. between the department of defense and the va and i know we're in the process of tearing that down. we're one family. when you take that oath and say i'm going to serve this country, it should go right on through. there shouldn't be this wall and this divide between the opportunities that exist to take care of our troops. electronic medical records that he spoke about, to me that is a shame and delays care, makes it more difficult to have a smooth flow of care. i do see positive things. i was at base luis mccord last year and seen start upprograms where they are focusing on transition at the time of ets. and it makes sense to me if you are disabled, getting a medical separation that your level of disability can be determined at that time and carry over into the va. instead of having to go through these processes and having redone the services. there's other things i see starting to take place and that's guiding as they are leaving the military into being able to use the skills they learned in the military and translate them into civilian work and helping them get there and guidance on
this afternoon is dr. james jay carafano, vice president of foreign and defense policy studies. he is our richardson fell and also directs the kathryn and shelby david institute for international study. he also serves as a senior fellow at the george washington university homeland security policy institute, serves on the board of trustees for the marine corps university foundation, on the advisory board for the west point center of or history, the hambleton society and operation renewed hope foundation. is an agenda professor at georgetown university and the institute of world politics and to serve as a visiting professor at the national defense university as well as georgetown university. he has written several books, the most recent being his co-authoring of a textbook on homeland security and, of course, he co-authored for heritage, our book on winning the long war, lessons from the cold war for defending terrorism and preserving freedom. lease join me in welcoming jim carafano. [applause] >> thank you. i'm going to be extremely brief so we can get right to the top of. i want to start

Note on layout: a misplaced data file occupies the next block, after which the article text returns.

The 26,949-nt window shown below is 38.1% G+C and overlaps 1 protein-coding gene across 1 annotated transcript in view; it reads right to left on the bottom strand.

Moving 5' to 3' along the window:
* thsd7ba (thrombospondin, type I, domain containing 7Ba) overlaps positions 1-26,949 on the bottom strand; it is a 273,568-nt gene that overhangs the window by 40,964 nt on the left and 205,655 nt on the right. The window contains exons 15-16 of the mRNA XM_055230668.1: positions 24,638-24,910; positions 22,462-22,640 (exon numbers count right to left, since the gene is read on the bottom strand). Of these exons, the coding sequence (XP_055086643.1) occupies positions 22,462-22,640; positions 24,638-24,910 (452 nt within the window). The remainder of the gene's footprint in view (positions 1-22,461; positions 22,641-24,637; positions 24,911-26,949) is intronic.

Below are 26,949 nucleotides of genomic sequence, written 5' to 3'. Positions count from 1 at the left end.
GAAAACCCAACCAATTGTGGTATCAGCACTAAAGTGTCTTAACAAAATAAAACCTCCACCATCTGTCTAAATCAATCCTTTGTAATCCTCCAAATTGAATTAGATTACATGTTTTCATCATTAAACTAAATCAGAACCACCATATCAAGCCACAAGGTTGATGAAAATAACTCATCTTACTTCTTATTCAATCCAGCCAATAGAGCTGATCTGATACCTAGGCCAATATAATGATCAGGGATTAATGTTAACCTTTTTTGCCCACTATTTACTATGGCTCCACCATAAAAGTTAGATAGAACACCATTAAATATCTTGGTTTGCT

investors, and help restructure the economy. the defense budget has seen double digit growth almost every year since 1989, and that will continue. this year's defense spending will increase by more than 12% to about $130 billion. li said the government will do more to address concerns about pollution, and the wealth gap. >> translator: air, water and soil pollution is severe in some places. and the task of conserving energy and reducing emissions remains arduous. >> reporter: and he promised the government will severely punish public servants and others involved in corruption. after the session we asked some delegates about li's report. >> translator: i think the campaign against corruption should be more tightened up. it's also set out in report. only in doing so the government could do its own duty. >> this i think is a basement, there will be some problem. so we need to do things step by step. >> let's now talk more about the government work report. nhk world kyoko fujita spent the day going through it. let's start by talking about the 7.5% economic growth target. what's behind the dec